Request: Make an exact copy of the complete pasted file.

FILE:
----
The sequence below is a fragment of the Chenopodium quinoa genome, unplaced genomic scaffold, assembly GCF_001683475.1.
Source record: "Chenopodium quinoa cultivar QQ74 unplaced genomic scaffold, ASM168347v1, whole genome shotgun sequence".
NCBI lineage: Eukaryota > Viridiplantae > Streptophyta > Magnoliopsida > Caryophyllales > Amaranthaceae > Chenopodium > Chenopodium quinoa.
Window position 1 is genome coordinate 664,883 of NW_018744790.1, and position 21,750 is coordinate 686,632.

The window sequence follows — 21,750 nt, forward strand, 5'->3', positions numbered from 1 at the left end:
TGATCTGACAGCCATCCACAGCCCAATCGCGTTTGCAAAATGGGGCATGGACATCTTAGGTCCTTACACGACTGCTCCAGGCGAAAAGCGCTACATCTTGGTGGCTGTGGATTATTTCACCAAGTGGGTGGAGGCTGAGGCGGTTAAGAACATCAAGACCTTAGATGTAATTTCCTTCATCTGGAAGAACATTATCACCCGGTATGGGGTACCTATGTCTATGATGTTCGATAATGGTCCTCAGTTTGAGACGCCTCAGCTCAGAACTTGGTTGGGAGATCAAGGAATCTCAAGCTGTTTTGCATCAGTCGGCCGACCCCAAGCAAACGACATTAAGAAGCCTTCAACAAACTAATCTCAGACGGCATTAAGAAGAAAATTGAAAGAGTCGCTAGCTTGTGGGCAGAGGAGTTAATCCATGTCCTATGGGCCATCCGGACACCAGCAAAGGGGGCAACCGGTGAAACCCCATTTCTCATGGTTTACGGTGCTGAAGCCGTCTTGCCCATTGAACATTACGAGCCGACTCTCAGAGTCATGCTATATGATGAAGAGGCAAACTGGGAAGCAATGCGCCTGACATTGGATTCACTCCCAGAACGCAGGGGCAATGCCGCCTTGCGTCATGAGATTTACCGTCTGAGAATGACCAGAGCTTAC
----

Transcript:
The sequence below is a fragment of the Chenopodium quinoa genome, unplaced genomic scaffold, assembly GCF_001683475.1.
Source record: "Chenopodium quinoa cultivar QQ74 unplaced genomic scaffold, ASM168347v1, whole genome shotgun sequence".
NCBI lineage: Eukaryota > Viridiplantae > Streptophyta > Magnoliopsida > Caryophyllales > Amaranthaceae > Chenopodium > Chenopodium quinoa.
Window position 1 is genome coordinate 664,883 of NW_018744790.1, and position 21,750 is coordinate 686,632.

The window sequence follows — 21,750 nt, forward strand, 5'->3', positions numbered from 1 at the left end:
TGATCTGACAGCCATCCACAGCCCAATCGCGTTTGCAAAATGGGGCATGGACATCTTAGGTCCTTACACGACTGCTCCAGGCGAAAAGCGCTACATCTTGGTGGCTGTGGATTATTTCACCAAGTGGGTGGAGGCTGAGGCGGTTAAGAACATCAAGACCTTAGATGTAATTTCCTTCATCTGGAAGAACATTATCACCCGGTATGGGGTACCTATGTCTATGATGTTCGATAATGGTCCTCAGTTTGAGACGCCTCAGCTCAGAACTTGGTTGGGAGATCAAGGAATCTCAAGCTGTTTTGCATCAGTCGGCCGACCCCAAGCAAACGACATTAAGAAGCCTTCAACAAACTAATCTCAGACGGCATTAAGAAGAAAATTGAAAGAGTCGCTAGCTTGTGGGCAGAGGAGTTAATCCATGTCCTATGGGCCATCCGGACACCAGCAAAGGGGGCAACCGGTGAAACCCCATTTCTCATGGTTTACGGTGCTGAAGCCGTCTTGCCCATTGAACATTACGAGCCGACTCTCAGAGTCATGCTATATGATGAAGAGGCAAACTGGGAAGCAATGCGCCTGACATTGGATTCACTCCCAGAACGCAGGGGCAATGCCGCCTTGCGTCATGAGATTTACCGTCTGAGAATGACCAGAGCTTAC